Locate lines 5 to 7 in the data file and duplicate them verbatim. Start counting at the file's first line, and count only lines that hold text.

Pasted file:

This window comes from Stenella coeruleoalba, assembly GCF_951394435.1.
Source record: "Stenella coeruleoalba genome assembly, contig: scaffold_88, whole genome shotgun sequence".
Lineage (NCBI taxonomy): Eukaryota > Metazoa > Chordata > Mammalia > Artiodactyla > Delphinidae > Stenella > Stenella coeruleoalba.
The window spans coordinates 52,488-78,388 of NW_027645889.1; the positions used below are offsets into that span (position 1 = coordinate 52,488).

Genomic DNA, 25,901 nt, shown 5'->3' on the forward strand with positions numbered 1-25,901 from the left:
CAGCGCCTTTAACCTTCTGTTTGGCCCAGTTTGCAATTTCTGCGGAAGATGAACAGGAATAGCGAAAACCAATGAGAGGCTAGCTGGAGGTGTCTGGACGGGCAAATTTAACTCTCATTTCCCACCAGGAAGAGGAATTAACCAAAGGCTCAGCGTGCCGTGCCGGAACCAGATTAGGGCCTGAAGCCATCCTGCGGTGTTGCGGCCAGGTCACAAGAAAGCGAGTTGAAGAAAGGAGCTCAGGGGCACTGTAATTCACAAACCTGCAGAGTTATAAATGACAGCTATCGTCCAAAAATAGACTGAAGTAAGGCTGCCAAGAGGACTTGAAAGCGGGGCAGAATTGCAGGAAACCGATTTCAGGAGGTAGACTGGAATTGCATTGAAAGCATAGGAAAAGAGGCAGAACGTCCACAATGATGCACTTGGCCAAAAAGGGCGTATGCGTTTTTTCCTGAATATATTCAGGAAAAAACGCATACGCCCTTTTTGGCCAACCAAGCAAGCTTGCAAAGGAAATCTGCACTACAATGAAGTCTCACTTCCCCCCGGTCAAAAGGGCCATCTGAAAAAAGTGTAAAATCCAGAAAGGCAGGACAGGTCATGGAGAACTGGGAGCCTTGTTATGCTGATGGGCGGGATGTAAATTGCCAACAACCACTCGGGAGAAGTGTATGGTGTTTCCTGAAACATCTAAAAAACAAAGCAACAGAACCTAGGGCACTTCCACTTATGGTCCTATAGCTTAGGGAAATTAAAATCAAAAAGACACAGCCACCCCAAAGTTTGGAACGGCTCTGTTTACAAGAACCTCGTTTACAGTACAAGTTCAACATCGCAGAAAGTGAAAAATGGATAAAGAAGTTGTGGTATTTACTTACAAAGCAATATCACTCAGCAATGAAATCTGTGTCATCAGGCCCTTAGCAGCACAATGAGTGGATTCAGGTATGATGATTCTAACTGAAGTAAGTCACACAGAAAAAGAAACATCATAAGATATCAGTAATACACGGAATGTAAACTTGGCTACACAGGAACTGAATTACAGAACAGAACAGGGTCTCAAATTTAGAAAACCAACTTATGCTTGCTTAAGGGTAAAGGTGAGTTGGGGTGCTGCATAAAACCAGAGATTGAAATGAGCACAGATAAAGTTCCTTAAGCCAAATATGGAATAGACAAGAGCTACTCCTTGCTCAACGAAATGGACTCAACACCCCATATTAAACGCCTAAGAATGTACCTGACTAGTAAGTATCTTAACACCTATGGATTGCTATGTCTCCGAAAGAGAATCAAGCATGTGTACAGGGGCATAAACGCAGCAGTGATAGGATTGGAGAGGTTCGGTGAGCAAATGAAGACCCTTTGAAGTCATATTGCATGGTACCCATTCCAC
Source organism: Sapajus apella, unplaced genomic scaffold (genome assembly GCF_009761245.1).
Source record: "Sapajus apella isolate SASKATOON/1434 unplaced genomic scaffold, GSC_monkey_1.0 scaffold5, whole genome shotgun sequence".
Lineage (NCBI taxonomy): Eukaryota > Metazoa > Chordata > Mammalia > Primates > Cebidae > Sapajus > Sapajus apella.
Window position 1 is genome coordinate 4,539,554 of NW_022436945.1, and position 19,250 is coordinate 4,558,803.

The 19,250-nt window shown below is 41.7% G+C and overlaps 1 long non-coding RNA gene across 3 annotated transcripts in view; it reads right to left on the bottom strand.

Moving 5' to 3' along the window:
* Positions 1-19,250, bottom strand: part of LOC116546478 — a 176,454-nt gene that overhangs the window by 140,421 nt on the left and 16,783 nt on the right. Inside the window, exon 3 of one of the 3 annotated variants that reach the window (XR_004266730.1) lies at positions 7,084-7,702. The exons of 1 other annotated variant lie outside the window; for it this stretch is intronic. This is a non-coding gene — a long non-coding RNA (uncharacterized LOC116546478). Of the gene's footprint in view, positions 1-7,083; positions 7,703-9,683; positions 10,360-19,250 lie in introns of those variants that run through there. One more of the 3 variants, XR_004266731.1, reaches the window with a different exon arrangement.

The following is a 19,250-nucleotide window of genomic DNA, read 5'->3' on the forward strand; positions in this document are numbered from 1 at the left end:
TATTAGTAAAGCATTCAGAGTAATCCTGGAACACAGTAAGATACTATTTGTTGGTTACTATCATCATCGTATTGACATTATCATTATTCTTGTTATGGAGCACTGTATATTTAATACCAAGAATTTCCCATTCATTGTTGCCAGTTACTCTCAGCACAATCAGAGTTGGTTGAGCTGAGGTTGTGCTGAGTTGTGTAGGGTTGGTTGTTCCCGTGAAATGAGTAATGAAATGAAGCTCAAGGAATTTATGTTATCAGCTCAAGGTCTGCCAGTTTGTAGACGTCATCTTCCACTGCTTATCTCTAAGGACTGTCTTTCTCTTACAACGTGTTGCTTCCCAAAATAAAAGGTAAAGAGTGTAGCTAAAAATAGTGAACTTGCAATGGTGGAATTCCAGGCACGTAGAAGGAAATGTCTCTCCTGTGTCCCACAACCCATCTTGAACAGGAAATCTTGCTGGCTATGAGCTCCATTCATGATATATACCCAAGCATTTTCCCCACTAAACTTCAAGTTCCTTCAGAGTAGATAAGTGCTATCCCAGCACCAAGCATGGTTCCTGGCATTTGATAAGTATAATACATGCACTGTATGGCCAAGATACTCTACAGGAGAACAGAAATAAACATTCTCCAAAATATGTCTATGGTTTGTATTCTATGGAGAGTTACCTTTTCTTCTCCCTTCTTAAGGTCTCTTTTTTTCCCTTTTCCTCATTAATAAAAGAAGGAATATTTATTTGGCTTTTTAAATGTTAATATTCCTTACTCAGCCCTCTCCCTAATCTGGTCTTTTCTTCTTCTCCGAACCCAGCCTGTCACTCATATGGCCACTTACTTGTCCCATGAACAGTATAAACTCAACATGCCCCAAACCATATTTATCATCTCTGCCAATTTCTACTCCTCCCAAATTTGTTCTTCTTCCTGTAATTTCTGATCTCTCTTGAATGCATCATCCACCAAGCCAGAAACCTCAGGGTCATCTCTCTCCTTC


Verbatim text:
Genomic DNA, 25,901 nt, shown 5'->3' on the forward strand with positions numbered 1-25,901 from the left:
CAGCGCCTTTAACCTTCTGTTTGGCCCAGTTTGCAATTTCTGCGGAAGATGAACAGGAATAGCGAAAACCAATGAGAGGCTAGCTGGAGGTGTCTGGACGGGCAAATTTAACTCTCATTTCCCACCAGGAAGAGGAATTAACCAAAGGCTCAGCGTGCCGTGCCGGAACCAGATTAGGGCCTGAAGCCATCCTGCGGTGTTGCGGCCAGGTCACAAGAAAGCGAGTTGAAGAAAGGAGCTCAGGGGCACTGTAATTCACAAACCTGCAGAGTTATAAATGACAGCTATCGTCCAAAAATAGACTGAAGTAAGGCTGCCAAGAGGACTTGAAAGCGGGGCAGAATTGCAGGAAACCGATTTCAGGAGGTAGACTGGAATTGCATTGAAAGCATAGGAAAAGAGGCAGAACGTCCACAATGATGCACTTGGCCAAAAAGGGCGTATGCGTTTTTTCCTGAATATATTCAGGAAAAAACGCATACGCCCTTTTTGGCCAACCAAGCAAGCTTGCAAAGGAAATCTGCACTACAATGAAGTCTCACTTCCCCCCGGTCAAAAGGGCCATCTGAAAAAAGTGTAAAATCCAGAAAGGCAGGACAGGTCATGGAGAACTGGGAGCCTTGTTATGCTGATGGGCGGGATGTAAATTGCCAACAACCACTCGGGAGAAGTGTATGGTGTTTCCTGAAACATCTAAAAAACAAAGCAACAGAACCTAGGGCACTTCCACTTATGGTCCTATAGCTTAGGGAAATTAAAATCAAAAAGACACAGCCACCCCAAAGTTTGGAACGGCTCTGTTTACAAGAACCTCGTTTACAGTACAAGTTCAACATCGCAGAAAGTGAAAAATGGATAAAGAAGTTGTGGTATTTACTTACAAAGCAATATCACTCAGCAATGAAATCTGTGTCATCAGGCCCTTAGCAGCACAATGAGTGGATTCAGGTATGATGATTCTAACTGAAGTAAGTCACACAGAAAAAGAAACATCATAAGATATCAGTAATACACGGAATGTAAACTTGGCTACACAGGAACTGAATTACAGAACAGAACAGGGTCTCAAATTTAGAAAACCAACTTATGCTTGCTTAAGGGTAAAGGTGAGTTGGGGTGCTGCATAAAACCAGAGATTGAAATGAGCACAGATAAAGTTCCTTAAGCCAAATATGGAATAGACAAGAGCTACTCCTTGCTCAACGAAATGGACTCAACACCCCATATTAAACGCCTAAGAATGTACCTGACTAGTAAGTATCTTAACACCTATGGATTGCTATGTCTCCGAAAGAGAATCAAGCATGTGTACAGGGGCATAAACGCAGCAGTGATAGGATTGGAGAGGTTCGGTGAGCAAATGAAGACCCTTTGAAGTCATATTGCATGGTACCCATTCCAC
Source organism: Sapajus apella, unplaced genomic scaffold (genome assembly GCF_009761245.1).